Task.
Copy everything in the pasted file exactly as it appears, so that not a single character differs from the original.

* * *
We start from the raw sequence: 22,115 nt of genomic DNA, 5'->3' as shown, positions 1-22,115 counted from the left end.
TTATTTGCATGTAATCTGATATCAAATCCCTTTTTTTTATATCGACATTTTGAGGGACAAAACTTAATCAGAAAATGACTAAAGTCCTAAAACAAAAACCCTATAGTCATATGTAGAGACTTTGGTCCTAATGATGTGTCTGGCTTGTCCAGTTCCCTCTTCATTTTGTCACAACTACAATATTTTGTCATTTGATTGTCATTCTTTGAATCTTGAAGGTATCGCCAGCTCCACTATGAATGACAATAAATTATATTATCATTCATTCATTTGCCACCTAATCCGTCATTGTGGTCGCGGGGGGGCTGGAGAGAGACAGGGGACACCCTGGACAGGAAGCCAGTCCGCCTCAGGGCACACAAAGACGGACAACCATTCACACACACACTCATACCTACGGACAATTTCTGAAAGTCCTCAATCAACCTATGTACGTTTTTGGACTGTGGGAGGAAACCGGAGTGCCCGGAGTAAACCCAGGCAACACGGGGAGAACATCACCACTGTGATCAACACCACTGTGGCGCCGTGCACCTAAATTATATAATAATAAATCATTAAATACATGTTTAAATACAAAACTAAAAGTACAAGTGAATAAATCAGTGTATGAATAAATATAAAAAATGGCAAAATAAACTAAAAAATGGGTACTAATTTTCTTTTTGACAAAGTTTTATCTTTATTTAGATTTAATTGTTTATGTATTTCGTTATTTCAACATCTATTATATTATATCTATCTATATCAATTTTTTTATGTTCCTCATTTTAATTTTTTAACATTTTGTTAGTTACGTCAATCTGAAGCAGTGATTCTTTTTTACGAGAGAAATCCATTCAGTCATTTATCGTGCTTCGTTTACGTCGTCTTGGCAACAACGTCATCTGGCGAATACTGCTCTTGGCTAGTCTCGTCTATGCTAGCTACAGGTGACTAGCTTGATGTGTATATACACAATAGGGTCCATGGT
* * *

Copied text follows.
We start from the raw sequence: 22,115 nt of genomic DNA, 5'->3' as shown, positions 1-22,115 counted from the left end.
TTATTTGCATGTAATCTGATATCAAATCCCTTTTTTTTATATCGACATTTTGAGGGACAAAACTTAATCAGAAAATGACTAAAGTCCTAAAACAAAAACCCTATAGTCATATGTAGAGACTTTGGTCCTAATGATGTGTCTGGCTTGTCCAGTTCCCTCTTCATTTTGTCACAACTACAATATTTTGTCATTTGATTGTCATTCTTTGAATCTTGAAGGTATCGCCAGCTCCACTATGAATGACAATAAATTATATTATCATTCATTCATTTGCCACCTAATCCGTCATTGTGGTCGCGGGGGGGCTGGAGAGAGACAGGGGACACCCTGGACAGGAAGCCAGTCCGCCTCAGGGCACACAAAGACGGACAACCATTCACACACACACTCATACCTACGGACAATTTCTGAAAGTCCTCAATCAACCTATGTACGTTTTTGGACTGTGGGAGGAAACCGGAGTGCCCGGAGTAAACCCAGGCAACACGGGGAGAACATCACCACTGTGATCAACACCACTGTGGCGCCGTGCACCTAAATTATATAATAATAAATCATTAAATACATGTTTAAATACAAAACTAAAAGTACAAGTGAATAAATCAGTGTATGAATAAATATAAAAAATGGCAAAATAAACTAAAAAATGGGTACTAATTTTCTTTTTGACAAAGTTTTATCTTTATTTAGATTTAATTGTTTATGTATTTCGTTATTTCAACATCTATTATATTATATCTATCTATATCAATTTTTTTATGTTCCTCATTTTAATTTTTTAACATTTTGTTAGTTACGTCAATCTGAAGCAGTGATTCTTTTTTACGAGAGAAATCCATTCAGTCATTTATCGTGCTTCGTTTACGTCGTCTTGGCAACAACGTCATCTGGCGAATACTGCTCTTGGCTAGTCTCGTCTATGCTAGCTACAGGTGACTAGCTTGATGTGTATATACACAATAGGGTCCATGGT